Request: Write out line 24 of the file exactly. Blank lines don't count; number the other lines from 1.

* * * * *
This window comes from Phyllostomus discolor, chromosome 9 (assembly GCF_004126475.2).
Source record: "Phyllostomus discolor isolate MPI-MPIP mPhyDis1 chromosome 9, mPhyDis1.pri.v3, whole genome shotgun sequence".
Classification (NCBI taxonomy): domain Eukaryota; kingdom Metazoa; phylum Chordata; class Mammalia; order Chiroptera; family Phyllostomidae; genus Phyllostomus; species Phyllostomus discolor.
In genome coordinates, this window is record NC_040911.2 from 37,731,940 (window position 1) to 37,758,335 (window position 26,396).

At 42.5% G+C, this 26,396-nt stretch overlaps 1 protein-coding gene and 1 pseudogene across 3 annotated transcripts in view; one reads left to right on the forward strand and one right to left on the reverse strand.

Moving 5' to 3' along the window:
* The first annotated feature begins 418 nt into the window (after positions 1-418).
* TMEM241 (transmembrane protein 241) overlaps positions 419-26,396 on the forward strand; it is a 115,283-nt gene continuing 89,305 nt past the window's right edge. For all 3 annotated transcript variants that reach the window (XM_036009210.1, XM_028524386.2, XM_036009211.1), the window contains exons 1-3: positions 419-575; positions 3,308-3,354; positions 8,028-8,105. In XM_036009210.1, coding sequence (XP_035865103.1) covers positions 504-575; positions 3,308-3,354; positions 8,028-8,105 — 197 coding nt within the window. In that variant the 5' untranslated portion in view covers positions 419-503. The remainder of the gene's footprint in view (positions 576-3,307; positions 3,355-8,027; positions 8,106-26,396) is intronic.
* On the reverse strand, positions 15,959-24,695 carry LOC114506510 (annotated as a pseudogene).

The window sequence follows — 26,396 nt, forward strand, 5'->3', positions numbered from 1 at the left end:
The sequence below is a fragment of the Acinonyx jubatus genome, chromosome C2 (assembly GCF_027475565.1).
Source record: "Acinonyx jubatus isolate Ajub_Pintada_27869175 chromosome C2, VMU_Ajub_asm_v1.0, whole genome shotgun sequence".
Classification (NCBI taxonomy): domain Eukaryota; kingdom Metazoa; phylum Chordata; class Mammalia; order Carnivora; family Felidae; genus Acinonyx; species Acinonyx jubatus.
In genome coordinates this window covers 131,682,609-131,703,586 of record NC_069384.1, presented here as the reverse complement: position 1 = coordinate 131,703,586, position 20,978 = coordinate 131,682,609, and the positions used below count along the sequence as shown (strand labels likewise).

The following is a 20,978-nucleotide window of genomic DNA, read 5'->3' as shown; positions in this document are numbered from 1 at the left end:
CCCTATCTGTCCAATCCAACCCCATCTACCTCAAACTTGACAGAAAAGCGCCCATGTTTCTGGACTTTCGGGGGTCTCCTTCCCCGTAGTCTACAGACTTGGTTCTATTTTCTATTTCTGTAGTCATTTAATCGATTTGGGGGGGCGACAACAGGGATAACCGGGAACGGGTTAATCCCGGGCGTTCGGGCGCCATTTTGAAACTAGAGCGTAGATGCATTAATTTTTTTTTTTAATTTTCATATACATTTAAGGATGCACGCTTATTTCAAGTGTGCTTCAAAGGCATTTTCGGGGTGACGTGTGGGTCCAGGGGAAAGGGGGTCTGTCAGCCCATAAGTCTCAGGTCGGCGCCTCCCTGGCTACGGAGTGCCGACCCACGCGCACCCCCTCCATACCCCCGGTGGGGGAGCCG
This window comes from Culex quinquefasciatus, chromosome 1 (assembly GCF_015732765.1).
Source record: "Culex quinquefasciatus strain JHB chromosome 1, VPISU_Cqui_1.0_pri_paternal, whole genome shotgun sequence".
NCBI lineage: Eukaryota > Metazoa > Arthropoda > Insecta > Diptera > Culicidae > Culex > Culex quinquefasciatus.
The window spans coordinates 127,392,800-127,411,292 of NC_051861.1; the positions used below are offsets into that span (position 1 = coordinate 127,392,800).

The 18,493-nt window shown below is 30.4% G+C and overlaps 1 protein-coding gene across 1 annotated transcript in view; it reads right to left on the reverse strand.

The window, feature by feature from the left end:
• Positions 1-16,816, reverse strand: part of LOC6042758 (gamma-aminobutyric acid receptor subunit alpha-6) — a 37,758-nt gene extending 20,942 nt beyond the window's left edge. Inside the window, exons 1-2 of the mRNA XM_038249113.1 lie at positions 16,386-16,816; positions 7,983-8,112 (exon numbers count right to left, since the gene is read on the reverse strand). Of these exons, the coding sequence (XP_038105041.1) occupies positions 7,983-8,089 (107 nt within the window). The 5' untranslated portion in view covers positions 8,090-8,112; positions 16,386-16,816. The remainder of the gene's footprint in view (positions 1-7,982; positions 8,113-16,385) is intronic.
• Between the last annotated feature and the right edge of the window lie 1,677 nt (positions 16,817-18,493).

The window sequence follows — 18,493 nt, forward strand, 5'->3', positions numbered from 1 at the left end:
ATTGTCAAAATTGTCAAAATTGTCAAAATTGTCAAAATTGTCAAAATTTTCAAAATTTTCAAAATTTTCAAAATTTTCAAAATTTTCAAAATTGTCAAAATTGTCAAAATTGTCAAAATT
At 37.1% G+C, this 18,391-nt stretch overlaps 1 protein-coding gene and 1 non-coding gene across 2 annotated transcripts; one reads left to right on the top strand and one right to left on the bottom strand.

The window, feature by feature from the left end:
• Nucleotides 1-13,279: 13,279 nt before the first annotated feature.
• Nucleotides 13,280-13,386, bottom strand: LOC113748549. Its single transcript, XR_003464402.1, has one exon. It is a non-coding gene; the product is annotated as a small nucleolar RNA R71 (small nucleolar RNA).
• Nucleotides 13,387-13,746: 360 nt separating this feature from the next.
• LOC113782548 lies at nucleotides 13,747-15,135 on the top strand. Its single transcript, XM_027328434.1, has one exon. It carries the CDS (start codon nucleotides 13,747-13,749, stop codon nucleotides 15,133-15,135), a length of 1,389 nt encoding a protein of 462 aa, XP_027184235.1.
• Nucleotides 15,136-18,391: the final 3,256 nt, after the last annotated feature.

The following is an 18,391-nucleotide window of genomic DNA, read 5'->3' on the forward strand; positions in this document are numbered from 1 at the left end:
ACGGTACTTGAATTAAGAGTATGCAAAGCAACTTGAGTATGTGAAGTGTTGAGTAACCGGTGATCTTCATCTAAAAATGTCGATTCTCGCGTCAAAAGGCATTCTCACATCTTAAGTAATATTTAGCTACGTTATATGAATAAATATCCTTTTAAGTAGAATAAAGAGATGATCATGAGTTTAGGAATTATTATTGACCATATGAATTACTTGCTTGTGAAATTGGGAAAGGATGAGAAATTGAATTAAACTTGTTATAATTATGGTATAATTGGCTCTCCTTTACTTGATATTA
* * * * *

• Between the last annotated feature and the right edge of the window lie 1,677 nt (positions 16,817-18,493).